Pulluvan Paattu – Song of Pulluvas to please serpents
As per beliefs Pulluvas are given the special rights to please serpents. As per legends they are created by Lord Siva within Sivakulam and Naga Gothram using the musical instruments, Brahmakudam, Vishnukaithaalam and Kailasa Veena, and they took birth from Dharbha (a form of grass), and that’s why they are called Pulluvar. Pullu – means grass in Malayalam. If the word ‘Pullu’ is pronounced in another way, it means a type of bird – a bird of omen. Also read: Mannarasala Sree Nagaraja Temple – The place for worship of nature and snakes.
Many sub-divisions for Pulluva community
They are lower caste people; males called Pulluvans and female members called Pulluvathi. Pulluvan Paattu is a form of snake worship to please snake gods, and it’s conducted in homes, temples and predominantly in kaavus, which are almost extinct now. Kaavu is a less-populated place, believed to be divine and serpents exist there. But now with the extinction of ancestral homes, Sarpa Kaavu (Kaavu belonging to serpents) have also started disappearing. Yet snake worship is still popular in Kerala, and performed irrespective of upper and lower classes.
There are many sub-divisions for Pulluva community, and most of their rituals are ritualistic. There are many songs specially written to sing for such occasions, and most of them are categorized under Pulluvan Paattu. They also consider snake gods as presiding deity and worship them. They perform sacrifices, give milk, banana and turmeric powder as offerings and sing songs for them also. Pullorkudam, Single string Veena and Ilathaalam are the musical instruments used as accompanies. Veena is normally carried by female members.
Different forms to please the serpents
Nagampatikal forms the main group of Pulluvas who sings snake songs, and there is yet another group – Pretampatikal who sing ghost songs. Sarpam Thullal is a ritual dance form performed by female members of Pulluva group; that means Pulluvathis. They need to take Vrata – pious observances as a part of preparations for Sarpam Thullal and similar rituals. Kalamezhuthu is one such ritual where pictures of snakes are drawn on ground, and Kalam paattukal (serpent songs) and Sarpam Thullal performed to please serpents. The celebration is conducted in a grand way. The deities are offered Noorum Paalum (lime and milk).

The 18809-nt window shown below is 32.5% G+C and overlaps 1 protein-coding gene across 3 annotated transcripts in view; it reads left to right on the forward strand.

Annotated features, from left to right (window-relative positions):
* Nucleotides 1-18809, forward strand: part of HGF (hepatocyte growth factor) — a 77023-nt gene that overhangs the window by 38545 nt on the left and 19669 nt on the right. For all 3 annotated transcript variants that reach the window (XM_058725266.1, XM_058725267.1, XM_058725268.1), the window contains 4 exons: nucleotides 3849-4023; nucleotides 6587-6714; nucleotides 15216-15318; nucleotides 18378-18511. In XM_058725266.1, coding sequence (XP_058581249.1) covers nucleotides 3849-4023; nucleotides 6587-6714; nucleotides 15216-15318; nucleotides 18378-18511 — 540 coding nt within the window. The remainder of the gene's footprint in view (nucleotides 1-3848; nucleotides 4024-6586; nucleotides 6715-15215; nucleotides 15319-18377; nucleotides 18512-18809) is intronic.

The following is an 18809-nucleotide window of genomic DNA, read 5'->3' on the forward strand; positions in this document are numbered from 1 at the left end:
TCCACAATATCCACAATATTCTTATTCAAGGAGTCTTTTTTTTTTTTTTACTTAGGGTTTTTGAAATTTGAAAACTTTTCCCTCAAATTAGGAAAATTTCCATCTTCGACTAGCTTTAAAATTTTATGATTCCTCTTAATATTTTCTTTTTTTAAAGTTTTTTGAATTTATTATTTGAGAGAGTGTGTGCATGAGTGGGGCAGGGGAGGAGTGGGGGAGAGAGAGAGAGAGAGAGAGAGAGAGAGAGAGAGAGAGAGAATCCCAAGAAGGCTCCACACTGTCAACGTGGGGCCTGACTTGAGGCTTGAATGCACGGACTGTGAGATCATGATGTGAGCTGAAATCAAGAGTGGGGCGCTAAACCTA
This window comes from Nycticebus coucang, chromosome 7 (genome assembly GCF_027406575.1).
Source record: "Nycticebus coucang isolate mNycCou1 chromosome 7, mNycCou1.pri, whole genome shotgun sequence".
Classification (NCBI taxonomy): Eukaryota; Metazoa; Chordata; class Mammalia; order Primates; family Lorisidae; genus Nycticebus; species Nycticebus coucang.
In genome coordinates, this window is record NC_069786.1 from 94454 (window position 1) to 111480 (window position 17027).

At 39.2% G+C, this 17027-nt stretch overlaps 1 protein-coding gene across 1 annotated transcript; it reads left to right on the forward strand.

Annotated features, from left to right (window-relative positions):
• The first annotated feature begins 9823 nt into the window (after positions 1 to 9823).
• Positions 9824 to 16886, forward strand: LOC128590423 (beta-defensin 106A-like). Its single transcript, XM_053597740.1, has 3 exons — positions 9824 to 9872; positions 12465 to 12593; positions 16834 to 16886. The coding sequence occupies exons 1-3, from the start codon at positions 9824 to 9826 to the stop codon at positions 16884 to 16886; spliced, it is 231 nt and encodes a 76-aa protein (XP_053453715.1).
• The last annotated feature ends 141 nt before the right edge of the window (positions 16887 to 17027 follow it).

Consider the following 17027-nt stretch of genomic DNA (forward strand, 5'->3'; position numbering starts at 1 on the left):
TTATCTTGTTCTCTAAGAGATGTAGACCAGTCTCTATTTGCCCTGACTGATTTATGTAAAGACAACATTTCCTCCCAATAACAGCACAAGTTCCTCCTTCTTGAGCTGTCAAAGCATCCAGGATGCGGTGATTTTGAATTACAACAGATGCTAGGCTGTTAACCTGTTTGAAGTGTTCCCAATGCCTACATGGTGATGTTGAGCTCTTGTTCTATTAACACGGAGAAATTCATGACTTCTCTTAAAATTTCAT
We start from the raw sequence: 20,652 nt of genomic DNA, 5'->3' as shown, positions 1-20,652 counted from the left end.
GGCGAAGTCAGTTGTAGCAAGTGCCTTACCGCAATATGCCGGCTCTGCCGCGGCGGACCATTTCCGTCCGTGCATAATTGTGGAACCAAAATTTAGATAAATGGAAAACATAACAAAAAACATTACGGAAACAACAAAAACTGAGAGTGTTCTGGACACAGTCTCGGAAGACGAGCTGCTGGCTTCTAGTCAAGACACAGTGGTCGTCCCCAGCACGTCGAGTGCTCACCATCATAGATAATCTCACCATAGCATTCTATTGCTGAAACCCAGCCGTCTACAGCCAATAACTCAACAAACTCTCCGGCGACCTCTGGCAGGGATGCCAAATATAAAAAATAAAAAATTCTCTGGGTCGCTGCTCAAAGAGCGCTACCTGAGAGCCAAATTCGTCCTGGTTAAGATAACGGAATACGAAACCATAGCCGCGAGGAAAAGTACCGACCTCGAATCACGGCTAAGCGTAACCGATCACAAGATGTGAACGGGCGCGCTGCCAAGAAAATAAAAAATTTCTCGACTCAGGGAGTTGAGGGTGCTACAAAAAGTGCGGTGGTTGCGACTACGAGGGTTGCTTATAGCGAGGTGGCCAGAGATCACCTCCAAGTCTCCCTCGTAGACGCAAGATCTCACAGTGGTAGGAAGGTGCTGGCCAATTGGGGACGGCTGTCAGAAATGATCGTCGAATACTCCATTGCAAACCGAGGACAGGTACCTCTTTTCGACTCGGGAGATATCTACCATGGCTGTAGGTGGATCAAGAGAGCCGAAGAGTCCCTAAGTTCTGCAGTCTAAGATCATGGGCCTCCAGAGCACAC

The serpent songs have many stories related to snake tales related to Hindu mythology. The story of Kadru and Vinita is quite popular. Songs and musical instruments form a good rhythm. Nowadays Pulluva groups have occupied many temples where Naga idol is installed, and they also travel from place to place and sing at homes too. There are many temples dedicated to serpents, of which Mannarasala is famous.
A small note on Sarpakaav (Sacred Groves)
As per records, Kerala has 2000 Kavus, second highest in India. There are many stories related to the origin of Sarpakaav, and most of them revolve around Parasurama. As per legends Sarpakaav was installed by Parasurama. One story says, soon after Parasurama created Kerala, it was inhospitable for Brahmins to live. So Vasuki instructed Parasurama to build a separate residence for serpents where they can be worshipped. Thus Parasurama created Kaavu across Kerala. Slowly many residents close to nature, most of them being local tribals started worshipping serpents and many rituals were born. It was a time when people worshipped Panchabhoota, and that’s how sarpakaav – replica of small forests and snakes became a part of it. It’s also said that Parasurama donated to Brahmins to compensate his sins to slaughter several Kshathriyas.
Those glorious days have gone when Sarpakaav used to be a part of all big Tharavaadu (ancestral home). There used to be a pond and kaav as a part of every ancestral home, which formed an integral part of Kerala culture as well. They were placed at the south-west corner of the land which surrounds the residence. They stood as shields to south-west wind, and protect the home. Abundant in trees and different varieties of plants, they give shelter to many living creatures, and provided fresh air to breathe. Access to Sarpakavu was forbidden, except for conducting rituals or celebrations, and hence the lonely place gives the illusion of a small forest. Many rare varieties of flora and fauna are found here, and Sarpakaav were once deeply linked to environment system.
It was once deeply linked to Kerala’s Hindu tradition, and many families carry its dead remains only nowadays. When Nagas are given god’s status and worshiped, it gives a good message of man’s bond with nature. Yes, with the destruction of many heritage homes, such ponds and sarpaav have already started disappearing. However snake worship and Ayilyam star – still form an integral part of Kerala Hindu worships. It’s believed that if devotees please Naga gods, they will grand you prosperity and offspring in return. They are also believed to cure many skin diseases. It’s heartbreaking to see ‘Kaavumaattal’, where the serpent idols are reinstalled at a desirable place and Sarpakavus are destroyed to pave way to concrete buildings. It should not be forgotten, our ancestors have made such serpent homes to protect many living beings, very close to nature. Known for its soil and water conservation features, Sarpakavu preserves biological wealth as well.
Image courtesy: Mathrubhumi e-paper
You can read a few more articles related to temple rituals, offerings, customs and celebrations, mostly associated with temples across across Kerala. Click on the images in the gallery to read